The small but respectable label Barsuk Records is notably gone from the back of the CD case, replaced by the words, “Atlantic Recording Corporation.” Even the literally shiny liner notes scream what every music geek (or cool kid, depending) already knows: Death Cab for Cutie, the once-upon-a-time indie cult favorites, switched to a major label after a seven-year indie career. It’s a predictable move (weren’t they featured on “The O.C.” 267 times?), and it is perhaps only inevitable after a band sells half a million records. But the offense that really matters here is that “Plans,” the band’s fifth album, is a disappointment.

To be sure, the CD is neither their best nor worst. Though frontman Ben Gibbard’s sincere lyrics and pretty melodies abound, little here is daring, dynamic or particularly imaginative. Likewise, a few songs on “Plans” are very good, but even the best sound too familiar, lacking the exuberance that has carved a special place for Death Cab in the heart of hipsterdom.

Part of the problem is the lack of upbeat tracks on “Plans.” It seems bogged down by an abundance of down-tempo songs, which have never been the band’s strong suit. (Out of the album’s 11 tracks, seven of them are at least half-ballads.) “What Sarah Said,” a six-minute opus about a hospital waiting room, anticlimactically denies the listener what would have been a well-deserved emotional peak. “Summer Skin,” directed to high school kids getting over their summer flings, is fueled by an inappropriate marching-band drum, but lacks sincere energy.

Included in the band’s major label agreement was that guitarist/producer Christopher Walla would continue to produce the band’s records. And yet here it seems that he couldn’t help but turn to the mega-successful synthesized sounds of The Postal Service, frontman Gibbard’s loveable 2003 side project. If only Walla would put down his computer and pick back up the electric guitar. The album’s most ambitious song, “Different Names for the Same Thing,” gets stranded halfway between bad Coldplay and good Postal Service. The initial slow-creep promises to break out into indie-rocking glory, only to go nowhere slowly.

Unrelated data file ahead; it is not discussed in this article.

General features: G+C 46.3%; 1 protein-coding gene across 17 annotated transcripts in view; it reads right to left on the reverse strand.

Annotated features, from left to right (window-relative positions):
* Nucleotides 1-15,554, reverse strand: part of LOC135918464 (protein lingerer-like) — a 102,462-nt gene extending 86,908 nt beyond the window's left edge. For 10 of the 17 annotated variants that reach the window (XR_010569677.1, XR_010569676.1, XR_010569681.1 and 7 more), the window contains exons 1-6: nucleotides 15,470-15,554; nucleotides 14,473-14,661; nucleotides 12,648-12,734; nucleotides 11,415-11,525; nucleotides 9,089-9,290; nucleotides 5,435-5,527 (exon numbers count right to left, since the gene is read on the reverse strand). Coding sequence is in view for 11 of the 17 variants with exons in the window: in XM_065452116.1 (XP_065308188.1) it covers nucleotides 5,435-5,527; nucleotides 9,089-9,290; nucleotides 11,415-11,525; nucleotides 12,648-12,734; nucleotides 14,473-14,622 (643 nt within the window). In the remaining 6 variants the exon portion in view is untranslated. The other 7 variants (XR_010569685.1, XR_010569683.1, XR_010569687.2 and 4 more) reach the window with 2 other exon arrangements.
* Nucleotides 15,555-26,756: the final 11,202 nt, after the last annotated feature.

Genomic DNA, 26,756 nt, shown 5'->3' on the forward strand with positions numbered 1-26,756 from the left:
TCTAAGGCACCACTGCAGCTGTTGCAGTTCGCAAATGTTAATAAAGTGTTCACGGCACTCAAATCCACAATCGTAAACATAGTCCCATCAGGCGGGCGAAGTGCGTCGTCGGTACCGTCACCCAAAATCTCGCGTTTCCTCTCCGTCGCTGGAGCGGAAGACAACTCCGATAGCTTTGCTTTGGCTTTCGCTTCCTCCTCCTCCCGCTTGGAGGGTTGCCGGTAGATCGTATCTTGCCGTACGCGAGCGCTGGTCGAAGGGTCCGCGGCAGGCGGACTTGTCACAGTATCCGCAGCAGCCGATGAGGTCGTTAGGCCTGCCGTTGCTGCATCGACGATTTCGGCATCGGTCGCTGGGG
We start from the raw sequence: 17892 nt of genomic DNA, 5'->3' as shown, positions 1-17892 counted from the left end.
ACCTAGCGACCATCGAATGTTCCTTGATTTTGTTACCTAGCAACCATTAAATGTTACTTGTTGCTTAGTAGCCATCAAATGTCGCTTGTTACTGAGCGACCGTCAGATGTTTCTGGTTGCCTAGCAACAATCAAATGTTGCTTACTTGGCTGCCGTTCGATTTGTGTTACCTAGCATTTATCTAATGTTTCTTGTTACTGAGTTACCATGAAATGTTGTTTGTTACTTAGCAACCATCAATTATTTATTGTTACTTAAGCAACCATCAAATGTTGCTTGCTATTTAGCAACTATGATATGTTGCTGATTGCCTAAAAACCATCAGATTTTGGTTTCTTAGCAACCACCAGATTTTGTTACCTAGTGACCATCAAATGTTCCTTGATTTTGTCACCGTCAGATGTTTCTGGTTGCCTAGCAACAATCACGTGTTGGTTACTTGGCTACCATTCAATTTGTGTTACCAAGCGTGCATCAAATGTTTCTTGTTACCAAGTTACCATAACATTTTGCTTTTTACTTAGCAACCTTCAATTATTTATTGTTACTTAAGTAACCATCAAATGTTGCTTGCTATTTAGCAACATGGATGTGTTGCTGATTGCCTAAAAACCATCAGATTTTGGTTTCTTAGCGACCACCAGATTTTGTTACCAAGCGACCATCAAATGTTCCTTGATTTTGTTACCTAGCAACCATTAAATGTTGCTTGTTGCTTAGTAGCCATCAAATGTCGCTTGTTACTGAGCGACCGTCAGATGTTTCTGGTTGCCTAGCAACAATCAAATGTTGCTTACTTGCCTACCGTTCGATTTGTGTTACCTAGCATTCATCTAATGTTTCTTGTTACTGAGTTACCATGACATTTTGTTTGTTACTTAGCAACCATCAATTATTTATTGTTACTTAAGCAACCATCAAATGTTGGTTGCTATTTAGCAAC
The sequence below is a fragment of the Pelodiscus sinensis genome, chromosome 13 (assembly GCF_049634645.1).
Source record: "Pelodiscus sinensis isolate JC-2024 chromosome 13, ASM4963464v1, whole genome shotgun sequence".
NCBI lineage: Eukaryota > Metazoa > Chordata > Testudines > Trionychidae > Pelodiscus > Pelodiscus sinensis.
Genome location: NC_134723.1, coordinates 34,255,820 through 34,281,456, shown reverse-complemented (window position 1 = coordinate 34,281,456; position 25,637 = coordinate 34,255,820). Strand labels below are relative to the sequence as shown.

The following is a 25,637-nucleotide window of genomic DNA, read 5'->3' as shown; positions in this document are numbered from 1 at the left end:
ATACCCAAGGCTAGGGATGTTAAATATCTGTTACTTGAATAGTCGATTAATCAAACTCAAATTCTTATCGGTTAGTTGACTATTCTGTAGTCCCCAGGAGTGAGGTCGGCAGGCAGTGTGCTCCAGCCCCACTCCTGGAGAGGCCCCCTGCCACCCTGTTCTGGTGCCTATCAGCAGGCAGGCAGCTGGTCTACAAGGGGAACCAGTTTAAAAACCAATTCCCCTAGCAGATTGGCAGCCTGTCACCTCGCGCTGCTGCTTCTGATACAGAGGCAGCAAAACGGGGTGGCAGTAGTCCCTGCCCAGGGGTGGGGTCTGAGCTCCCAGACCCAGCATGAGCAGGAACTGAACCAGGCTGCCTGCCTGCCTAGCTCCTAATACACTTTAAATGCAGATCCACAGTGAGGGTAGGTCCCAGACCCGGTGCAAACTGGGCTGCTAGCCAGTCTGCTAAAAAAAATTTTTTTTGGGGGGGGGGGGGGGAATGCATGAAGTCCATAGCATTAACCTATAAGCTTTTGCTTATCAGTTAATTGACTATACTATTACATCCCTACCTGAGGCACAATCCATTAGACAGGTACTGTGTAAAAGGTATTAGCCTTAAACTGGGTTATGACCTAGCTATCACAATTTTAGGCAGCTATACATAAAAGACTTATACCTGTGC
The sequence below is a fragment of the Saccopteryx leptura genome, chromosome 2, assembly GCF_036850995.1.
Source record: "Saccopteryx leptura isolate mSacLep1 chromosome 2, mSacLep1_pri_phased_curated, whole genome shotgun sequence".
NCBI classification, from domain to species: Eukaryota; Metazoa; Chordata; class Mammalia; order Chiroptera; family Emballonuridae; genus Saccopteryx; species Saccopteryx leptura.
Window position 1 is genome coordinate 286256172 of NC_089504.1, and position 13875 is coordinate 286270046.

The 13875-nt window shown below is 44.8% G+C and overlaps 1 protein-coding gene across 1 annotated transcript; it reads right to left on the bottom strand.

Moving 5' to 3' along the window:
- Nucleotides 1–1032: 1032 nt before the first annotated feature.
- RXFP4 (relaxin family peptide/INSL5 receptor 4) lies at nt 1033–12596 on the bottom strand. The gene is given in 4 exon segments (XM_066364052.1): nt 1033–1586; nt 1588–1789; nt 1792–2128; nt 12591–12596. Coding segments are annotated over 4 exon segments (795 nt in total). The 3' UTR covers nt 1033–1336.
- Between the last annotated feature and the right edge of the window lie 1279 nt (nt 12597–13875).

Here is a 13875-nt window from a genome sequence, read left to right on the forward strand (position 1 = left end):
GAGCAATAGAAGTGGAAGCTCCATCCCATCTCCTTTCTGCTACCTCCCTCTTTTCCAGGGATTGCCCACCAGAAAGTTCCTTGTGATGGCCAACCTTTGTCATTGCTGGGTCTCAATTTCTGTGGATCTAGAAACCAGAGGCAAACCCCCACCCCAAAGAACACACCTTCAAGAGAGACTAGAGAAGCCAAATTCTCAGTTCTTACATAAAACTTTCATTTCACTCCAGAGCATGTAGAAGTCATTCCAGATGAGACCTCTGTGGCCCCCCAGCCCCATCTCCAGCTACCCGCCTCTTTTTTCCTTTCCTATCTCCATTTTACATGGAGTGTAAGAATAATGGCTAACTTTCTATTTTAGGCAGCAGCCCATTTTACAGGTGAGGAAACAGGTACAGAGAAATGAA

But not everything is bad. “I Will Follow You Into the Dark” is a stripped-down and ultimately gorgeous ode to love beyond death. A softly strummed guitar captures the simplified beauty of old Steve Earle, while Gibbard gives a wonderfully brave effort with sweetly poignant vocals. It is the album’s only must-listen.

And despite the stylistic missteps, the band clearly still has a talent for lush arrangements. “Brothers on a Hotel Bed” is built around a moving keyboard progression underneath a skittish and urgent drum beat. Again the song features Gibbard’s intimate lyrics: “‘Cause now we say goodnight/ from our own separate sides/ like brothers on a hotel bed.”

The band’s predictably earnest effusions of emotion sound best on the album’s upbeat tracks, where they escape the torture of emo. “Crooked Teeth” is the pop delight that “A Movie Script Ending” was for 2001’s “The Photo Album.” At long last, we get a guitar-powered, harmonically catchy song that is carried happily along by a jaunty bass. The opener, “Marching Bands of Manhattan,” is as good as “Plans” gets. Gibbard’s high tenor calmly sits atop placid guitars, but gains depth as he describes dark scenes: “Sorrow drips into your heart through a pinhole/ Just like a faucet that leaks/ and there is comfort in the sounds.”

Gibbard’s vocals maintain the charming boyish romanticism of “Photo Album” and its predecessors, but one has to wonder how relevant it will sound be to his original fanbase. When their “You Can Play These Songs with Chords” was released in 1999, fans chose Death Cab over Limp Bizkit and Korn. Nowadays, who knows if “Plans” will win out over hipper and more original fare like the Arcade Fire and The Decemberists?

It is certainly sad for a fan who has followed the band since then that their new record isn’t as fantastic as one hopes. Then again, it is a mediocre release from a band that is ostensibly maturing, and might one day return, bigger and better, to their harder rocking form. And there is much (“Into the Dark,” “Manhattan”) to open up the eyes and ears of an “O.C.” fan.